Product search is one of the most popular methods for customers to discover products online. Most existing studies on product search focus on developing effective retrieval models that rank items by their likelihood to be purchased. They, however, ignore the problem that there is a gap between how systems and customers perceive the relevance of items. Without explanations, users may not understand why product search engines retrieve certain items for them, which consequentially leads to imperfect user experience and suboptimal system performance in practice. In this work, we tackle this problem by constructing explainable retrieval models for product search. Specifically, we propose to model the "search and purchase" behavior as a dynamic relation between users and items, and create a dynamic knowledge graph based on both the multi-relational product data and the context of the search session. Ranking is conducted based on the relationship between users and items in the latent space, and explanations are generated with logic inferences and entity soft matching on the knowledge graph. Empirical experiments show that our model, which we refer to as the Dynamic Relation Embedding Model (DREM), significantly outperforms the state-of-the-art baselines and has the ability to produce reasonable explanations for search results.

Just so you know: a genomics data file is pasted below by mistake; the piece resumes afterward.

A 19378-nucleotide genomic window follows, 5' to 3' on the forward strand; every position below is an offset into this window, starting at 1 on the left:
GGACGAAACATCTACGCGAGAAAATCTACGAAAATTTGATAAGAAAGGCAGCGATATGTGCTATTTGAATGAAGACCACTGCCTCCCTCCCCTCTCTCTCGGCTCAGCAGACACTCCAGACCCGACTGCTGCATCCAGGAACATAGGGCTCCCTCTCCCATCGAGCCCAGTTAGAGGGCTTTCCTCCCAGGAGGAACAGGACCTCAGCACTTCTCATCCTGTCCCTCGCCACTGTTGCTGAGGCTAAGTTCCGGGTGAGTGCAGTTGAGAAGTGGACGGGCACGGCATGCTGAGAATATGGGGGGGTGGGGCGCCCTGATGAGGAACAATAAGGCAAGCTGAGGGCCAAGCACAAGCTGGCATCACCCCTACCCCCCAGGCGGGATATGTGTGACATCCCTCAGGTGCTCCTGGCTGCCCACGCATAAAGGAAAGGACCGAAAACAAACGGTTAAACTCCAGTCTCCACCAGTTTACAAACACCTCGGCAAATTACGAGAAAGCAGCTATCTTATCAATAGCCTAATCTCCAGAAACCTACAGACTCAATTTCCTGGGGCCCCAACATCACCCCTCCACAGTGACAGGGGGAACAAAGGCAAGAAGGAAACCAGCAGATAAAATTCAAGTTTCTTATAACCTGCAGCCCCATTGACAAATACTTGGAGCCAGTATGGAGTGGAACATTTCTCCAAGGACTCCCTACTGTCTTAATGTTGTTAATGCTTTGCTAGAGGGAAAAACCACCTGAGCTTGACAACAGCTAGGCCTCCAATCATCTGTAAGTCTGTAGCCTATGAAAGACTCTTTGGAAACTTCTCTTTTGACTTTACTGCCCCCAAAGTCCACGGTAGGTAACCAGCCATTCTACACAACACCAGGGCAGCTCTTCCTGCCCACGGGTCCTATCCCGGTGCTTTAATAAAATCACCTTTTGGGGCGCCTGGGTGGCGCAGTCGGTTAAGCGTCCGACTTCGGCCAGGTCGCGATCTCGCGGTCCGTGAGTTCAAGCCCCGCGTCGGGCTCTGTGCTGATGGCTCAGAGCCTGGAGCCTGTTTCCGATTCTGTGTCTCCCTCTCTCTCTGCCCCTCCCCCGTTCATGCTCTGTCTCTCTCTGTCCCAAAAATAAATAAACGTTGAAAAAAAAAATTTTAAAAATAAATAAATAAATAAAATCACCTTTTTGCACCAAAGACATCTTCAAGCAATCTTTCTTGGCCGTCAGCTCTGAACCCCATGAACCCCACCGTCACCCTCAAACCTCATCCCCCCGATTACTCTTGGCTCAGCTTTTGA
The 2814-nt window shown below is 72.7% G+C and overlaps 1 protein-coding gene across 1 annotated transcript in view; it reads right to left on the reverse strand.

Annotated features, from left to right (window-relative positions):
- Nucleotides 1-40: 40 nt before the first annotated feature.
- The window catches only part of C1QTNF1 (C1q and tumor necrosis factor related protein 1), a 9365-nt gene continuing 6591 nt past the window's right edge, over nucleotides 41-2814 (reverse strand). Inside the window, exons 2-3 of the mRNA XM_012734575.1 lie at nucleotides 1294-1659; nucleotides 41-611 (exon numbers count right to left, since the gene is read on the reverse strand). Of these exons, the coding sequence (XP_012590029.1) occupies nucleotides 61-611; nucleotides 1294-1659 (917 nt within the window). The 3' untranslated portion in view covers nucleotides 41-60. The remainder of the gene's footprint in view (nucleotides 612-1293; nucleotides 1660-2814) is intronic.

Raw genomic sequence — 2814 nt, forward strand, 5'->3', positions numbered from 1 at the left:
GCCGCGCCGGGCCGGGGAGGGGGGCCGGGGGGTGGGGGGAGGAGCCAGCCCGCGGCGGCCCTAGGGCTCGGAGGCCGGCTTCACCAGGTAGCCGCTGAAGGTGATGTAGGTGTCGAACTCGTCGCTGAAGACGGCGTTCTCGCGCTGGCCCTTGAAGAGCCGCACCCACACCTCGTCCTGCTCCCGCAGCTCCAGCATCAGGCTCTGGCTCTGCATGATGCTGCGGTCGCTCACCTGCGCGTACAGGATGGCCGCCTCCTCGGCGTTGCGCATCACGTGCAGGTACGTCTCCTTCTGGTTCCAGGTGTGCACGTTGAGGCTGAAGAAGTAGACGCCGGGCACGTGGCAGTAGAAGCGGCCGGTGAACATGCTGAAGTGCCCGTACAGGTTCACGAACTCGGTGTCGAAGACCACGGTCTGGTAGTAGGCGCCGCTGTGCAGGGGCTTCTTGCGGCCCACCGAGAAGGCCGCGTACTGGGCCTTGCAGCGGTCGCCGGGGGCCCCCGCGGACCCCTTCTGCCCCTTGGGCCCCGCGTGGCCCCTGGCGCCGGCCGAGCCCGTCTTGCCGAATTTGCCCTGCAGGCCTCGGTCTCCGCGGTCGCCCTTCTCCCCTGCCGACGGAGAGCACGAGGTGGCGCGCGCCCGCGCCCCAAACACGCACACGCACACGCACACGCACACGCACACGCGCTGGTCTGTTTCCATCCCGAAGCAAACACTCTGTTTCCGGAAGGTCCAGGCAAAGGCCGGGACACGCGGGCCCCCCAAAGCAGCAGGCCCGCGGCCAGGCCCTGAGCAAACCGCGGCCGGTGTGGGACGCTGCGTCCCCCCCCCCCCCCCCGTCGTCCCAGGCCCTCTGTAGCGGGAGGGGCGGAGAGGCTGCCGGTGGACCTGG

Event series, such as the Wimbledon Championships and the US presidential elections, represent important happenings in key societal areas including sports, culture and politics. However, semantic reference sources, such as Wikidata, DBpedia and EventKG knowledge graphs, provide only an incomplete event series representation. In this paper we target the problem of event series completion in a knowledge graph. We address two tasks: 1) prediction of sub-event relations, and 2) inference of real-world events that happened as a part of event series and are missing in the knowledge graph. To address these problems, our proposed supervised HapPenIng approach leverages structural features of event series. HapPenIng does not require any external knowledge - the characteristics making it unique in the context of event inference. Our experimental evaluation demonstrates that HapPenIng outperforms the baselines by 44 and 52 percentage points in terms of precision for the sub-event prediction and the inference tasks, correspondingly.